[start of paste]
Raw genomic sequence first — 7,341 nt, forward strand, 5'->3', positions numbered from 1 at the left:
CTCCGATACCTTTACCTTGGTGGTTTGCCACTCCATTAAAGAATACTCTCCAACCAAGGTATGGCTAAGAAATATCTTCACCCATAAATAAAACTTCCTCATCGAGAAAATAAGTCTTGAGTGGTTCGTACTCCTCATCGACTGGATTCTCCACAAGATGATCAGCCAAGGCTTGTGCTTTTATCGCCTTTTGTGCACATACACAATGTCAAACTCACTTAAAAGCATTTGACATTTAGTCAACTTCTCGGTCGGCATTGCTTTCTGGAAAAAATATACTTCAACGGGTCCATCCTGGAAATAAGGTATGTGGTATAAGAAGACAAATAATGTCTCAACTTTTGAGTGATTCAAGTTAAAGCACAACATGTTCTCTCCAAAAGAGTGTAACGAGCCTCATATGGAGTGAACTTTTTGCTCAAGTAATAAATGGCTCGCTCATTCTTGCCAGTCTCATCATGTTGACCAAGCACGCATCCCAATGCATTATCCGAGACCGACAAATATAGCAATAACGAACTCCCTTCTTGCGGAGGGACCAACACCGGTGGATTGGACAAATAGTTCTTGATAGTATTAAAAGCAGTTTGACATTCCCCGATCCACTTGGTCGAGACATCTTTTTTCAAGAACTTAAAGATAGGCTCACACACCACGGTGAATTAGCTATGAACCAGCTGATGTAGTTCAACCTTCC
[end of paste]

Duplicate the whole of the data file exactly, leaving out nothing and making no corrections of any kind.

Raw genomic sequence first — 7,341 nt, forward strand, 5'->3', positions numbered from 1 at the left:
CTCCGATACCTTTACCTTGGTGGTTTGCCACTCCATTAAAGAATACTCTCCAACCAAGGTATGGCTAAGAAATATCTTCACCCATAAATAAAACTTCCTCATCGAGAAAATAAGTCTTGAGTGGTTCGTACTCCTCATCGACTGGATTCTCCACAAGATGATCAGCCAAGGCTTGTGCTTTTATCGCCTTTTGTGCACATACACAATGTCAAACTCACTTAAAAGCATTTGACATTTAGTCAACTTCTCGGTCGGCATTGCTTTCTGGAAAAAATATACTTCAACGGGTCCATCCTGGAAATAAGGTATGTGGTATAAGAAGACAAATAATGTCTCAACTTTTGAGTGATTCAAGTTAAAGCACAACATGTTCTCTCCAAAAGAGTGTAACGAGCCTCATATGGAGTGAACTTTTTGCTCAAGTAATAAATGGCTCGCTCATTCTTGCCAGTCTCATCATGTTGACCAAGCACGCATCCCAATGCATTATCCGAGACCGACAAATATAGCAATAACGAACTCCCTTCTTGCGGAGGGACCAACACCGGTGGATTGGACAAATAGTTCTTGATAGTATTAAAAGCAGTTTGACATTCCCCGATCCACTTGGTCGAGACATCTTTTTTCAAGAACTTAAAGATAGGCTCACACACCACGGTGAATTAGCTATGAACCAGCTGATGTAGTTCAACCTTCC